Ans. The given statement is refuted. Although goods can be stored for the future, money is the most economical and convenient way. Money as a store of value helps people to transfer their purchasing power from present to future. Goods do not perform the function of store of value because of the following problems :
- Storage of goods requires, money and efforts.
- Goods do not possess duarbility and their quality deteriorates with passage of time.
- They may not be as liquid as money, i.e., they might not be quickly converted into cash without loss of value.
Q3. State whether money supply is a stock variable or flow variable.
Ans. The money supply is a stock variable because it is expressed at a particular point of time.
Q4. State the two components of the money supply.
Ans. The two components of money supply are (i) Currency held with the public (ii) Demand deposits with commercial banks.
Q5. What is High Powered Money?
Ans. The currency created by the central bank is known as “High Powered Money’. It includes currency (notes + coins) held by the public and cash reserves with banks.
Q6. What is a “legal tender”? What is ‘fiat money?
Hint: Legal tender money refers to money that can be legally used to make payment of debts or other obligations. Fiat money is defined as the money which is under the Hat or order from the government to act as money i.e. under lam it must be accepted for all debts.
Q.7 Identify the function of money highlighted in the given statement.
- This function has led to capital formation and economic development of the economy.
- This function has separated the acts of sale and purchase.
- This function of money facilitates transfer of purchasing power from present to future.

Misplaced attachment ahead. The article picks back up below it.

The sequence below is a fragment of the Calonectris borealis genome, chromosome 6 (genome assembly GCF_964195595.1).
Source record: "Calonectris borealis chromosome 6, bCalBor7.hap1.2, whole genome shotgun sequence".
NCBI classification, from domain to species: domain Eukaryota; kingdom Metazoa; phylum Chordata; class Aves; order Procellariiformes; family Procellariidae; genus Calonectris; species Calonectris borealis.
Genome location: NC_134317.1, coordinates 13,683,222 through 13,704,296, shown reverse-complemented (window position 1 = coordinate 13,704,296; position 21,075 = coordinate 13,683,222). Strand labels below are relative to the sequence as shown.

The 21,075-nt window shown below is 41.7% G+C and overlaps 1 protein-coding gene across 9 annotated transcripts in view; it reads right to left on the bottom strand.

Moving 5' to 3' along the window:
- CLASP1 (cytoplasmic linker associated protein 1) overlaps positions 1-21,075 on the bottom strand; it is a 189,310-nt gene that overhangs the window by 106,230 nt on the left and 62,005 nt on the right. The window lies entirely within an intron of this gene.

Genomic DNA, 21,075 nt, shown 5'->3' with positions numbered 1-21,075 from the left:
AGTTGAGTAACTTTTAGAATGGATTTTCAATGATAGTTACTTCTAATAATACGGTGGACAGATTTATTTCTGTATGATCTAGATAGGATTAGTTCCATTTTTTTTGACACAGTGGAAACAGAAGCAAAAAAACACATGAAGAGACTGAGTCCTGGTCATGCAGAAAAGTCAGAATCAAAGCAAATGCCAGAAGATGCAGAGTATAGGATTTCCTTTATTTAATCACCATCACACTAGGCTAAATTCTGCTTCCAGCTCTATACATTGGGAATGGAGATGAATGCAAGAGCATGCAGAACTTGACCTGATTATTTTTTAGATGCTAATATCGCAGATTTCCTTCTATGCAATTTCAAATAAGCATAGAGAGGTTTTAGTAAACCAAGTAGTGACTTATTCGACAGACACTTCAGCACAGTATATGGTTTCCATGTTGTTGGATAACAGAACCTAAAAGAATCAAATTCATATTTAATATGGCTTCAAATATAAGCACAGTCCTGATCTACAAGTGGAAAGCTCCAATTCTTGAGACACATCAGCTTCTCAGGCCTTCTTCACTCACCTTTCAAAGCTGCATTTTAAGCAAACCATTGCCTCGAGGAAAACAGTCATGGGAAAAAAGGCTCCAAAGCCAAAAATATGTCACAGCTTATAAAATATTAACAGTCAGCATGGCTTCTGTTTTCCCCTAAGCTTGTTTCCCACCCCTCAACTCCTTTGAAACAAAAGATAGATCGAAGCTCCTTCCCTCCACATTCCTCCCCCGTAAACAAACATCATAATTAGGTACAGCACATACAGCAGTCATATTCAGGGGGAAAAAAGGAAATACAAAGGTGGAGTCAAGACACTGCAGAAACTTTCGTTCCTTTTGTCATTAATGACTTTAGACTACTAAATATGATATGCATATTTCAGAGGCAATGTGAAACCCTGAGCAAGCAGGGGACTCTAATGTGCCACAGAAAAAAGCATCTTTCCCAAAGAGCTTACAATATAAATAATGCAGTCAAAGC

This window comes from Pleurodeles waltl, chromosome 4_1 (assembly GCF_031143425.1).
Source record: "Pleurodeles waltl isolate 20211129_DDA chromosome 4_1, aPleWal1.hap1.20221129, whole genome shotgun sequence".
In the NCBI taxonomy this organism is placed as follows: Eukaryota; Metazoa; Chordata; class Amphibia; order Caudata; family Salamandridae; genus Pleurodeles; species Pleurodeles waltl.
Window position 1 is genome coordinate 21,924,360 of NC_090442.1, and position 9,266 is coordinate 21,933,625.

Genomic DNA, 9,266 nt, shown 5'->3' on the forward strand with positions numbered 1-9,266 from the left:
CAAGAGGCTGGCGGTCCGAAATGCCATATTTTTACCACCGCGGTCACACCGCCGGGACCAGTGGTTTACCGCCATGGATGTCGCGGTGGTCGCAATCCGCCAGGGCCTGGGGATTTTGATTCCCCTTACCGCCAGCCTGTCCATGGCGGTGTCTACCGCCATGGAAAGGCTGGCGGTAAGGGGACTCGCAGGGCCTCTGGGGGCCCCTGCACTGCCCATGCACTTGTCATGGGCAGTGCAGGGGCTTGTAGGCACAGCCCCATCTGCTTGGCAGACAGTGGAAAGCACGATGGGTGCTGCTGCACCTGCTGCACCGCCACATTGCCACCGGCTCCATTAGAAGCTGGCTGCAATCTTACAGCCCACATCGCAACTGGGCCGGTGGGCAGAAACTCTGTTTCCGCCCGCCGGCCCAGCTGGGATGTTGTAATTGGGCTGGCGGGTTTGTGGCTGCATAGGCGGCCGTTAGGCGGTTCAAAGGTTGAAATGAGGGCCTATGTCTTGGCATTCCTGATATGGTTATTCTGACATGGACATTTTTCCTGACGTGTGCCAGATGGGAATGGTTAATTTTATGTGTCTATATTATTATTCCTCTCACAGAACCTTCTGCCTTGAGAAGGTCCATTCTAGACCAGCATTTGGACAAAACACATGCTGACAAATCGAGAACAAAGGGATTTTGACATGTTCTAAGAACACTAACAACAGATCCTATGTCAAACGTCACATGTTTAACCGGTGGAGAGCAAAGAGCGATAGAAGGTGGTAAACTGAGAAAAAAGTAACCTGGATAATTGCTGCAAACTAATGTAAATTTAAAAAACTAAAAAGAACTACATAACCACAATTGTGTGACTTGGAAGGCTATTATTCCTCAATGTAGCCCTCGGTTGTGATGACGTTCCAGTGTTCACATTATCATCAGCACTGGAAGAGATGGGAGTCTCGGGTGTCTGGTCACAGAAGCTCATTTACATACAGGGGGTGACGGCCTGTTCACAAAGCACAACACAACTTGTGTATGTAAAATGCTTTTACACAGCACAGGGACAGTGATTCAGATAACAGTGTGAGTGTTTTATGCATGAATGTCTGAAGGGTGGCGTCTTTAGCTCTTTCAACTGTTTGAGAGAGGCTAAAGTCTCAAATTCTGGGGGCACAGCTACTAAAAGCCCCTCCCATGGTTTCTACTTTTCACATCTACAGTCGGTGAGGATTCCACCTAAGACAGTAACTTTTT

- It works as a common denomination, in which values of all goods and services are expressed.
- This function of money is also termed as ‘Asset Function’ of money.
- This function has simplified the borrowing and lending operations.
- This function helps to find out exchange ratios between various goods and services.
- This function has removed the difficulty of lack of double coincidence of wants.
- This function helps to make payments for all transactions of goods and services.
Ans. (i) Standard of deferred payments
- Medium of exchange
- Store of value
- Measure of value
- Store of value
- Standard of deferred payments
- Measure of value
- Medium of exchange
- Medium of exchange.
TRUE AND FALSE
Are the following statements true or false? Give reasons.
- Money supply is a stock variable, as it is measured at a particular point of time.
Ans. False. The money supply is a stock variable, as it is measured at a particular point of time.
- High powered money means currency with the public.
Ans. False. Besides currency with the public, high-powered money also includes the cash reserves of banks.
- Money supply excludes money held by government.
Ans. True. Because this does not belong to act as a medium of exchange.
- Money is a commodity.
Ans. False. Money is a means to buy commodities.
- M1 is also known as transaction money.
Ans. True. Because it is directly used for making transactions.
- Medium of exchange function of money has separated the acts of sale and purchase.
Ans. True. With the introduction of money, a person can sell his goods to anyone who offers him the best price. And also can purchase goods from the market.
- Inter-bank demand deposits are also a part of money supply.
Ans. False. Inter-bank deposits are not a part of the money supply, as these do not belong to the public.
- Cheques are bank money.
Ans. False. Cheques themselves are not money. It is the bank deposits on which cheques are written is bank money.
- Cash reserves of banks are a part of money supply.
Ans. False. Demand deposits (rather than cash reserves) at banks are a part of the money supply.
- Bank money is legal tender money.
Ans. False. A person can refuse to accept payment through cheque. So, bank money is optional.
- Money helps in capital formation.
Ans. True. Due to its store of the value function, money helps in capital formation.
- Supply of high powered money is controlled by the central government.
Ans. False. The supply of high-powered money is controlled by the Reserve Bank of India.